"A Bridge Too Far"?

Yesterday, after a year of battering by the forces assembled by the American Legislative Exchange Council (ALEC) and funded by the likes of the Koch brothers, progressive America finally successfully fought back. But the victory is small, and will prove Pyrrhic (as 2008 victories have proven to be) if progressives feel they can now relax.

After all, the right sees this as simply a tactical defeat; their strategy remains intact. Ohio Governor John Kasich says "They [the people] might have said it was too much too soon."  His desire to curtail the unions, the defeat yesterday notwithstanding, remains firm.  The mistake, in his eyes, was in going for too much too fast. 

In Arizona, Russell Pearce, President of the State Senate, was recalled and replaced, but remained unapologetic: “If being recalled is the price for keeping my promises, then so be it.”  There is no reassessment of the agenda, here, and Pearce will probably struggle to regain his seat and his influence... and may succeed.

We took a breather after Obama was elected--and let the Tea Party walk all over us and "win" the 2010 elections.  This gave them (and the Republicans who cater to them) the illusion that they now control the agenda--the same illusion many of us on the left had cherished just a year earlier.  Now, with the muscle of the "Occupy" movement and these new victories at the ballot box, we may fall once again into that trap.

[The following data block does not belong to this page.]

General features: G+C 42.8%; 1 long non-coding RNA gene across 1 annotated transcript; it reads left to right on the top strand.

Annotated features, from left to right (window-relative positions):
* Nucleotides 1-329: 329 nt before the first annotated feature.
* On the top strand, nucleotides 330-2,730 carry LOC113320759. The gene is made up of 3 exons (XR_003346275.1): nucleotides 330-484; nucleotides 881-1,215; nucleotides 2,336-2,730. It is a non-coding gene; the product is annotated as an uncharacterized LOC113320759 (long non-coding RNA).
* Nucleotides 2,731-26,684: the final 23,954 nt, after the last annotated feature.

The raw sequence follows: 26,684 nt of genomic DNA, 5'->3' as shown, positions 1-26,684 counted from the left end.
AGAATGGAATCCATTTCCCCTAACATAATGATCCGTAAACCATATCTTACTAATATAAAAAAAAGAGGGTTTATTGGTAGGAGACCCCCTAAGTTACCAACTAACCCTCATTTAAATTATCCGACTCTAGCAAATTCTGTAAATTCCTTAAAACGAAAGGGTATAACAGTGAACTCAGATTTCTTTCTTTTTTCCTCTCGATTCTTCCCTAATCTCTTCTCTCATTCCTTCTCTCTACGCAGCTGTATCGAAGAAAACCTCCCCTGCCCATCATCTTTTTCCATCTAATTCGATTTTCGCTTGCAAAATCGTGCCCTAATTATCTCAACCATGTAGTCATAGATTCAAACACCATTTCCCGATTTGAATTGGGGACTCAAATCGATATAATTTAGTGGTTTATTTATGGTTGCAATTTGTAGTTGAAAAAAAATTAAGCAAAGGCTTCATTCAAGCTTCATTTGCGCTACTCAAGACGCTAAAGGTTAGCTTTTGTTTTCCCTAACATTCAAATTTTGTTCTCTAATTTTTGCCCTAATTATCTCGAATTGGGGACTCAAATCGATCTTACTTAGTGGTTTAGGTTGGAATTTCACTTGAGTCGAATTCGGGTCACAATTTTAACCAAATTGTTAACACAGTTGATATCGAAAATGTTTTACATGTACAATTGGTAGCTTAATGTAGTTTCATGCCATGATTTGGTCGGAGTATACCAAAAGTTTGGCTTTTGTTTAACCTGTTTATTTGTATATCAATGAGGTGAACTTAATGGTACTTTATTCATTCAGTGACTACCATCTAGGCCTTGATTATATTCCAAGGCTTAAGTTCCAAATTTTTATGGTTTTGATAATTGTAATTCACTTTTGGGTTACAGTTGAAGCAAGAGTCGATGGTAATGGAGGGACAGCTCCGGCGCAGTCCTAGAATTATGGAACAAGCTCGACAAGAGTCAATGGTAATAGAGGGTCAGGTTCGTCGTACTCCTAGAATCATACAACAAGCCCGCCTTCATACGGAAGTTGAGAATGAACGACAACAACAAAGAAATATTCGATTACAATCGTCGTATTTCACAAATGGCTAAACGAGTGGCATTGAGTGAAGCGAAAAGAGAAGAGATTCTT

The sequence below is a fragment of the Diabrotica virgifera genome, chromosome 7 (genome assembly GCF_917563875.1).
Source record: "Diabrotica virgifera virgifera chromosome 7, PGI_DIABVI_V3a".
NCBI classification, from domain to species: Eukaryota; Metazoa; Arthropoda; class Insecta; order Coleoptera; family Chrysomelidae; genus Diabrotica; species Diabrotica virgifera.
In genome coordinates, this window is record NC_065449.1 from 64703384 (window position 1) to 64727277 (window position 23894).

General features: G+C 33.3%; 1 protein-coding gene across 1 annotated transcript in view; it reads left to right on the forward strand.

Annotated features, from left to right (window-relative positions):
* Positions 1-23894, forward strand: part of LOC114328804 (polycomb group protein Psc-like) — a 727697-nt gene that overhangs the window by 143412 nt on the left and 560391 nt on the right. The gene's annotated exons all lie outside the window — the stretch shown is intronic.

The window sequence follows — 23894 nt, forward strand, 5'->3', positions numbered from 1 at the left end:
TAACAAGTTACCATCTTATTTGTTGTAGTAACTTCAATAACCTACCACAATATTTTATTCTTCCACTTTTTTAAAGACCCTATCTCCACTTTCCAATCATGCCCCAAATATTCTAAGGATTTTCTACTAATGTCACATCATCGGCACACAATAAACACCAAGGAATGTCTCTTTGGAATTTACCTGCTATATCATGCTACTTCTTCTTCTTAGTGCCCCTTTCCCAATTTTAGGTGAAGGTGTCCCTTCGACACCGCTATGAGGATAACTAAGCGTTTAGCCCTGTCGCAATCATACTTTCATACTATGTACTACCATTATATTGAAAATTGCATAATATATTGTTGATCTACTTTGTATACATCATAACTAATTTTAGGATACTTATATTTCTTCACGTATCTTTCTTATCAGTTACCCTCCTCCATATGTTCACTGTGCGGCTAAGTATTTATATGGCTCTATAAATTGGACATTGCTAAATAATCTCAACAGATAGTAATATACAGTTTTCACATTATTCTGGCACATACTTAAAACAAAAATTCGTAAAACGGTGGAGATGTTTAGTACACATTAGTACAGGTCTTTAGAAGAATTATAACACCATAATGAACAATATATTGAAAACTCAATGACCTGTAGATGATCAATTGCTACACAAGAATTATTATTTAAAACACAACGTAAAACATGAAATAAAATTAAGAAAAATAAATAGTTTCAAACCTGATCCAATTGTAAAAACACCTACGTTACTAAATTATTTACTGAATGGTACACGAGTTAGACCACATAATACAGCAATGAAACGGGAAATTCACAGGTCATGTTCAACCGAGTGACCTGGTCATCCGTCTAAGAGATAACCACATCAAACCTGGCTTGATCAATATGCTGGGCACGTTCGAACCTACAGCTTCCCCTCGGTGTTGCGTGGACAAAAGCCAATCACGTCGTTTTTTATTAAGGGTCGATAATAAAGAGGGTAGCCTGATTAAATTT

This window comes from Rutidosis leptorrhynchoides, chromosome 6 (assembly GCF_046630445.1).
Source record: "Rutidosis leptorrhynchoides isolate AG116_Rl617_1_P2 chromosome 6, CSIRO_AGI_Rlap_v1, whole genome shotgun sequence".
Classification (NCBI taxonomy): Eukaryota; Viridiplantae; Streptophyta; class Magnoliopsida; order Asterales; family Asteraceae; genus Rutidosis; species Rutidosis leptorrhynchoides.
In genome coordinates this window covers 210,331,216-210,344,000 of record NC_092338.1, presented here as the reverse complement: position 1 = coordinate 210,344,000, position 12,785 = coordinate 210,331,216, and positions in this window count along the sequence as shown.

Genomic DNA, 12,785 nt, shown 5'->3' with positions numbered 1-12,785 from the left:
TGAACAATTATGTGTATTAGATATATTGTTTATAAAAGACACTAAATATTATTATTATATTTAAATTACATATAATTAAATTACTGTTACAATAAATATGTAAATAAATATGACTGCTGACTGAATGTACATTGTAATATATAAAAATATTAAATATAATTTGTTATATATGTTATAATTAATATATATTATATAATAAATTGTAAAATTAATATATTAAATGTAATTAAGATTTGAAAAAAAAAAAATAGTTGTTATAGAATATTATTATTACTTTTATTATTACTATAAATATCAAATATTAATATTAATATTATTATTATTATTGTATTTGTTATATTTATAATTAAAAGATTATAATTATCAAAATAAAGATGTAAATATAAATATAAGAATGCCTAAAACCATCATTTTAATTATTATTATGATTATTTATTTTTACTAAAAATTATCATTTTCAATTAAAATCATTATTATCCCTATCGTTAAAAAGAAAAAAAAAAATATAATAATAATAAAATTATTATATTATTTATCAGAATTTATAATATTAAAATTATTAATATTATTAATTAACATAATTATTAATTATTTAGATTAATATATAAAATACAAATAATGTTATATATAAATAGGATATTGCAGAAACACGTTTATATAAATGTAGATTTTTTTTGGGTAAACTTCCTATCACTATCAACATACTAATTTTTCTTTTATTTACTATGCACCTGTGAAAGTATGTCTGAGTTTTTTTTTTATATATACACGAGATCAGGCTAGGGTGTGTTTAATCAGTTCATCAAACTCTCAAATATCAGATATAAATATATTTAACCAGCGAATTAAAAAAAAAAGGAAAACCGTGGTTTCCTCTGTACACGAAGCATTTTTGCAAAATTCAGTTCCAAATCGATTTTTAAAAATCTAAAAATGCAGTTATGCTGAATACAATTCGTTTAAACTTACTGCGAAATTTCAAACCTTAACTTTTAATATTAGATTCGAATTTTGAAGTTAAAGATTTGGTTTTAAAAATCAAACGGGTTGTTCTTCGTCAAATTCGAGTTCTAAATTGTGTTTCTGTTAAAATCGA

Let's not.  Let's understand that it took decades for ALEC to build up its base and its catalogue of candidates--and to amass funding sources adequate for it to force its will on the people.  We progressives have nothing that can match that, nothing but the people themselves--all the people can be lulled to sleep by the opiates fed them by the right.  It's our job to ensure that the people, now coming awake, remain awake through the 2012 election and beyond.

In World War II's Operation Market Garden, portrayed in the movie A Bridge Too Far, the Allied forces overreached.  The right, today, feels that victory is as assuredly theirs, quite as much as the Yanks and Brits did in late 1944.  The defeat of yesterday may have cost them, but it has not cost them the war.  They still feel they can and will win that.

We dare not forget that fact.

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